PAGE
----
Wednesday, April 28, 2010

Life After Hogwarts

I know I'm not the only one who misses Hogwarts. Horrible epilogue be damned, I wanted to know what happened after Harry and company 'graduated' and went on with their lives. In fact, I think the reason that so many readers were pissed off by Rowling's implied "happily ever after" is that we knew there was more growing up to be done. What happens after you finish your fantastic adolescent journey and find yourself faced with the less magickal world of adult responsibility? What happens when people with godlike powers start getting drunk and screwing other non-adults wielding godlike power? If you've had these questions, boy do I have a book for you.

Lev Grossman's The Magicians is a work of astonishing, and thoroughly refreshing cynicism in the fantasy coming of age genre. There is hope at its heart, and a thin thread of optimism underlying the narrative, but the pervading tone is sullen and its message is intended to be sobering. Despite my inevitable Harry Potter comparison, Lewis' Narnia series is a stronger influence than Rowling, but the book addresses issues that haunt both series and others like them. In fact, it presents a bold but compelling thesis about the deficiencies of fantastic coming of age novels: Fondness for fantasy ultimately stems from a dissatisfaction with the world we are given, and by extension, people who yearn for magical power are not merely harmless escapists, but those who are determined to warp and change the world beyond normal means. Like I said: cynical.

Harry Potter was occasionally very sad, but I never found it truly heartbreaking. All things considered, death is a fairly neat and clean fate for a character, especially when it is construed as 'noble' or 'heroic.' Grossman is crueler to his characters. He has them make the sort of mistakes that haunt and scar you for life. The book may not be more honest than other fantasy novels, because I believe there are important truths to be found in those sunnier texts, but Lev Grossman is certainly wields his truth more aggressively. And frankly, I think that is what I love most about his prose. Every word is edged with a type of tension, or grim humor. Even the celebratory scenes are tempered by recklessness and risk; this sense that things could get very bad and very out of control at the drop of a dime.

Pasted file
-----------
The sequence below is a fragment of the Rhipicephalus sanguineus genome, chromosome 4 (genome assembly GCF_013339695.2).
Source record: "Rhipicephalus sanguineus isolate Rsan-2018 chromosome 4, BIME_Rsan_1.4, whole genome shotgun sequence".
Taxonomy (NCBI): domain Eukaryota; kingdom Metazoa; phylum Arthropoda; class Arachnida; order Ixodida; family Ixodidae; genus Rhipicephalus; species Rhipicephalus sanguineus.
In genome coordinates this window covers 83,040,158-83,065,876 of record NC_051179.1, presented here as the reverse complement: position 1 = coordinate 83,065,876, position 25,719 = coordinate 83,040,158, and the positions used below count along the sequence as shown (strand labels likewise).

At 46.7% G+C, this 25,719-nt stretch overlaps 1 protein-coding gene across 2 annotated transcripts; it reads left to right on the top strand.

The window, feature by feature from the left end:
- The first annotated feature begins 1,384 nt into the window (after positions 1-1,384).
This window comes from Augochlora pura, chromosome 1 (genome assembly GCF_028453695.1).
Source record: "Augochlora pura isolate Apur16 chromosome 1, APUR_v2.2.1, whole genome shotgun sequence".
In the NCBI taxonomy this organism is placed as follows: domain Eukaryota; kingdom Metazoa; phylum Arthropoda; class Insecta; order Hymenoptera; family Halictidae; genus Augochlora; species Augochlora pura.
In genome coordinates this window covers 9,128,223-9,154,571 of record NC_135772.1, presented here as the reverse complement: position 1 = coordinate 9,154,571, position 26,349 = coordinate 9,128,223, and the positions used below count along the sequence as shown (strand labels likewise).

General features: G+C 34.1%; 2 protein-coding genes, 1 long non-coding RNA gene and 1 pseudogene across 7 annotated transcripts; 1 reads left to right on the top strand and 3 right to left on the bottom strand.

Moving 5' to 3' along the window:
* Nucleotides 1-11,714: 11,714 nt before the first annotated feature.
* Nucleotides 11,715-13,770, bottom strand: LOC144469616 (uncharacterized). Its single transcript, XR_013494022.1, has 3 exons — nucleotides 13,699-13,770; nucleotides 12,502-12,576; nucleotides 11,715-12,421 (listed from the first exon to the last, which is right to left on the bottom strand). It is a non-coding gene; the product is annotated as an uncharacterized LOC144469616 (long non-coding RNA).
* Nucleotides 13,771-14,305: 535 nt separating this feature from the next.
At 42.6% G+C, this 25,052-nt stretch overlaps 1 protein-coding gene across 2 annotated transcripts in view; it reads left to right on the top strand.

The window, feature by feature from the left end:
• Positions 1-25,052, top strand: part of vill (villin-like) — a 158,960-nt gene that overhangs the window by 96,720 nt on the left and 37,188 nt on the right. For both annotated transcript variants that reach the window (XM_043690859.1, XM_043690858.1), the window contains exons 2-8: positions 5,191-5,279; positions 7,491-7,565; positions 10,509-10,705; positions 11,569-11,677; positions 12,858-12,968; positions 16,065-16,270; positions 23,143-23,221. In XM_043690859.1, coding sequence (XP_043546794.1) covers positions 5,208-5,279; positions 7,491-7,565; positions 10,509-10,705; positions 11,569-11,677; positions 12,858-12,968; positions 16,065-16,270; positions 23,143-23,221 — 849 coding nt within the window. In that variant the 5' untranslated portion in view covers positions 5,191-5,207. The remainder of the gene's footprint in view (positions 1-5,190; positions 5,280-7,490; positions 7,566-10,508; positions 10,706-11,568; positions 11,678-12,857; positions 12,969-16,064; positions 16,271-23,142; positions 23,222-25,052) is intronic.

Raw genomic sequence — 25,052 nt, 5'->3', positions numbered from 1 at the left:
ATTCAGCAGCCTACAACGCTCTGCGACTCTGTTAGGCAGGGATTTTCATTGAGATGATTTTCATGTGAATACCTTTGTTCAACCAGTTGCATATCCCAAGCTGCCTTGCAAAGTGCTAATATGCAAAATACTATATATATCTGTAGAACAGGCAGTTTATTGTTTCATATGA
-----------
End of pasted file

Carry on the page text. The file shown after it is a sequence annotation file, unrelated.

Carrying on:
Stolen from xkcd.

In addition to being a criticism of genre, The Magicians is a serious critique on modern society as well. Grossman's fictional Magician class is a wonderful metaphor for over-privileged, self-interested, upper-middle class America. Main character Quentin Coldwater is a genius living a charmed life that grows more enchanted with every passing second. Yet he is unhappy and unsatisfied, even when he is accepted into Brakebills (think Hogwarts on the coast of the Hudson River) and he starts to master the awesome powers of magic. Even when he finds a place with the powerful "Physical Kids" clique. He can't escape the feeling that he was meant for something bigger and better, like the adventures in the Fillory and Further books he read while growing up.

I want to write more, but I don't want to give anything away. Honestly, I think the book's website and jacket give away too much of the plot. It's solid gold. Though to be honest, a disclaimer is in order. I am a 22-year-old, soon-to-be college graduate with a borderline Peter-pan complex. This book was written for me. Your millage may vary. But if you're a fan of Potter, or Narnia, or D&D, or World of Warcraft, or anything along those lines, you should pick up The Magicians.

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